Copyright 2007 Massachusetts Medical Society. overall use of SSRIs was not associated with significantly increased risks of cranio- synostosis (115 subjects, 2 exposed to SSRIs; odds ratio, 0.8; 95% confidence interval [CI], 0.2 to 3.5), omphalocele (127 subjects, 3 exposed; odds ratio, 1.4; 95% CI, 0.4 to 4.5), or heart defects overall (3724 subjects, 100 exposed; odds ratio, 1.2; 95% CI, 0.9 to 1.6). Analyses of the associations between individual SSRIs and specific de- fects showed significant associations between the use of sertraline and omphalocele (odds ratio, 5.7; 95% CI, 1.6 to 20.7; 3 exposed subjects) and septal defects (odds ratio, 2.0; 95% CI, 1.2 to 4.0; 13 exposed subjects) and between the use of paroxetine and right ventricular outflow tract obstruction defects (odds ratio, 3.3; 95% CI, 1.3 to 8.8; 6 exposed subjects). The risks were not appreciably or significantly increased for other defects or other SSRIs or non-SSRI antidepressants. Exploratory analyses involving 66 comparisons showed possible associations of paroxetine and sertraline Conclusions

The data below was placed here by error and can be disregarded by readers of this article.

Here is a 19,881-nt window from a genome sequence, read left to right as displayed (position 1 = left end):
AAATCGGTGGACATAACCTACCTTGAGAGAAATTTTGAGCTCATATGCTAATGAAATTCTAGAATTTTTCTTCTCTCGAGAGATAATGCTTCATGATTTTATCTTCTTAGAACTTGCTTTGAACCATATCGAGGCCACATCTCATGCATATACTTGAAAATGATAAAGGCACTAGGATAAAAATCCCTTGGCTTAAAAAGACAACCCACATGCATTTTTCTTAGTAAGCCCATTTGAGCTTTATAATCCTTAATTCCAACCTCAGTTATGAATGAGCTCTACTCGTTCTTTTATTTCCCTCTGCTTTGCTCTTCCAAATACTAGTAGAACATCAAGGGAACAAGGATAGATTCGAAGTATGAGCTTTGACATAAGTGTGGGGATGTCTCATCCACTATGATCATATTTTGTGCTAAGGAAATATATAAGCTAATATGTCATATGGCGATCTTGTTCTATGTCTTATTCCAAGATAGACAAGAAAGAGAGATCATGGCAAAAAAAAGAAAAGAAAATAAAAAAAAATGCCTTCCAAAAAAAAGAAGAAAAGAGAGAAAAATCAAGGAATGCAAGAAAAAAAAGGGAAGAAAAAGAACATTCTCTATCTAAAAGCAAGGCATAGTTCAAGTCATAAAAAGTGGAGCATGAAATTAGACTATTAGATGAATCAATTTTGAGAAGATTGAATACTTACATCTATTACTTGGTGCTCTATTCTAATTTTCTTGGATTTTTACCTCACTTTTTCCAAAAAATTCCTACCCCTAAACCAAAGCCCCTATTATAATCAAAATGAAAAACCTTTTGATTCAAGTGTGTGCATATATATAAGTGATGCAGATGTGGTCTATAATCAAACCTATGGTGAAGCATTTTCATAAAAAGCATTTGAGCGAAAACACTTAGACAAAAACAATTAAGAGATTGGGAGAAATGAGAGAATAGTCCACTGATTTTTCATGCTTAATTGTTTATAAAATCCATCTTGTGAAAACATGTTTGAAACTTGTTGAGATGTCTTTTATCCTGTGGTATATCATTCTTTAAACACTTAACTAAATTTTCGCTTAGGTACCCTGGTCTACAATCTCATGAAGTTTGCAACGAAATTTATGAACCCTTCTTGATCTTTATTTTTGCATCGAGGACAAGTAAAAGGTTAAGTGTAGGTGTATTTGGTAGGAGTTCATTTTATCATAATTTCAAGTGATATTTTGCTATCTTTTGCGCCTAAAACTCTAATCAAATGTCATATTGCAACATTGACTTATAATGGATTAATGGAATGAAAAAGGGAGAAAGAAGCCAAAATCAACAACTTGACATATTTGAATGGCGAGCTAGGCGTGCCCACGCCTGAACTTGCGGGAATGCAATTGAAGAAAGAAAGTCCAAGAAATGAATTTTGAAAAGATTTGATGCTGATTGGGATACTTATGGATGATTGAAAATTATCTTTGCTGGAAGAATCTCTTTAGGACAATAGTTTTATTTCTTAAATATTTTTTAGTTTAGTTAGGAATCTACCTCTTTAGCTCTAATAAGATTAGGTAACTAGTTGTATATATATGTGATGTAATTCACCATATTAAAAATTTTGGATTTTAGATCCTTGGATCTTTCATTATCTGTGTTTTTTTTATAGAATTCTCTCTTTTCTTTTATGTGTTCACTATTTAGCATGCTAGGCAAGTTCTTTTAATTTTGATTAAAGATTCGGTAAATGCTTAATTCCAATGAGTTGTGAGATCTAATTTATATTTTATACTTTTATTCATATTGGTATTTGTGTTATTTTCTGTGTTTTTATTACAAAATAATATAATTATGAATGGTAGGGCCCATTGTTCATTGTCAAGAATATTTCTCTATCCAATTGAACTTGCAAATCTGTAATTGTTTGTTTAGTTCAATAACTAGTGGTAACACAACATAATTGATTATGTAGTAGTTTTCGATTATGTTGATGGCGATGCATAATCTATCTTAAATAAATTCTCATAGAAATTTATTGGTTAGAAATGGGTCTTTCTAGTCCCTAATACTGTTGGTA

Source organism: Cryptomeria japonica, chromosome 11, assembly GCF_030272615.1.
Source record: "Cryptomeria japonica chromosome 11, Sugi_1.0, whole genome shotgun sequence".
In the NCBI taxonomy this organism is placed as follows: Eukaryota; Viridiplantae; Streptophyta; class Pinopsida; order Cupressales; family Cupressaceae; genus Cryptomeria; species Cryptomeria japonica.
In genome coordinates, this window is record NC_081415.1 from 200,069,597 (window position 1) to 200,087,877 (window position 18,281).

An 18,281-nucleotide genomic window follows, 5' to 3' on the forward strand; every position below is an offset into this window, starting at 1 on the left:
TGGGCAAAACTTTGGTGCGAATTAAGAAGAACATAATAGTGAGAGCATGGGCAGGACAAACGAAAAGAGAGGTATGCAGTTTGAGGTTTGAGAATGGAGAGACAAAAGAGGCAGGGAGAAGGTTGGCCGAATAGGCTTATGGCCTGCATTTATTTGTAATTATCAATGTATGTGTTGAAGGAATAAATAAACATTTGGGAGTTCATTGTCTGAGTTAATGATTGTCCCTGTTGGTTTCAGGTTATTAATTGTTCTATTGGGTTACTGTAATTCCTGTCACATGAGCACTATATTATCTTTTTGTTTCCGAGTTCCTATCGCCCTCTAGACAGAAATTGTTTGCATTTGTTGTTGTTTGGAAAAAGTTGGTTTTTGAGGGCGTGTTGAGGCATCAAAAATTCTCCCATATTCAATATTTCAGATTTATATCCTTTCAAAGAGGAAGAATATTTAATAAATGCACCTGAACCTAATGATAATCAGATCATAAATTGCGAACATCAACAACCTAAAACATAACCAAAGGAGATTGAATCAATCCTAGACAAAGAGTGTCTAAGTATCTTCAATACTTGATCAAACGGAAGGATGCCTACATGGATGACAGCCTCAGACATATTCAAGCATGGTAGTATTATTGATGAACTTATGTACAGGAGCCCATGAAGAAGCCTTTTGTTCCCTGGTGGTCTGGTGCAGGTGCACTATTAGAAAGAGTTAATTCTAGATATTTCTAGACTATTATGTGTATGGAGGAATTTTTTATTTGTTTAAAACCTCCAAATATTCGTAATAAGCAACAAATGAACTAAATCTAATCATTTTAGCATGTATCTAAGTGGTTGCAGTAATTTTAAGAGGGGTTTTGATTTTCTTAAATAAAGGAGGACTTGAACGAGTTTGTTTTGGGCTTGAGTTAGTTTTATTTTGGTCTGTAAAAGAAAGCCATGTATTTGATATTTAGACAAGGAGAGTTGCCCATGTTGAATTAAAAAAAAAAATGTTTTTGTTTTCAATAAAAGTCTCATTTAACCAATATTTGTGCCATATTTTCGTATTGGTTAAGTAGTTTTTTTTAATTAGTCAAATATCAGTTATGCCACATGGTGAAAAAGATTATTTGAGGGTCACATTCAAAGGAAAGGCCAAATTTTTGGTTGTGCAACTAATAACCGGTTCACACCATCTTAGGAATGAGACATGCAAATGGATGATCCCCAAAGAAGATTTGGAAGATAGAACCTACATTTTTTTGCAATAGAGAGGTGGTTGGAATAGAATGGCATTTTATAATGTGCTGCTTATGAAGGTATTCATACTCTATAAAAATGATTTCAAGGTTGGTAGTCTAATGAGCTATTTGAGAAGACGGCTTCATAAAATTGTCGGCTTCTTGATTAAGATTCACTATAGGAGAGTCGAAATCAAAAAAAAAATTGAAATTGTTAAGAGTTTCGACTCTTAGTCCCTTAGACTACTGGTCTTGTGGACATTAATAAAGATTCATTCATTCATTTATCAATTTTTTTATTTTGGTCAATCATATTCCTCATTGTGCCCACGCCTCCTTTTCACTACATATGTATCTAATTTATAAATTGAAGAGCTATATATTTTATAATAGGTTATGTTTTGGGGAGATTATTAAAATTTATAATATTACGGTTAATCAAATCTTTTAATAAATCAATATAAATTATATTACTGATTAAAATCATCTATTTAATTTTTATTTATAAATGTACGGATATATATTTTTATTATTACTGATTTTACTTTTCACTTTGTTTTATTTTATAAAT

Our findings do not show that there are significantly increased risks of craniosyn-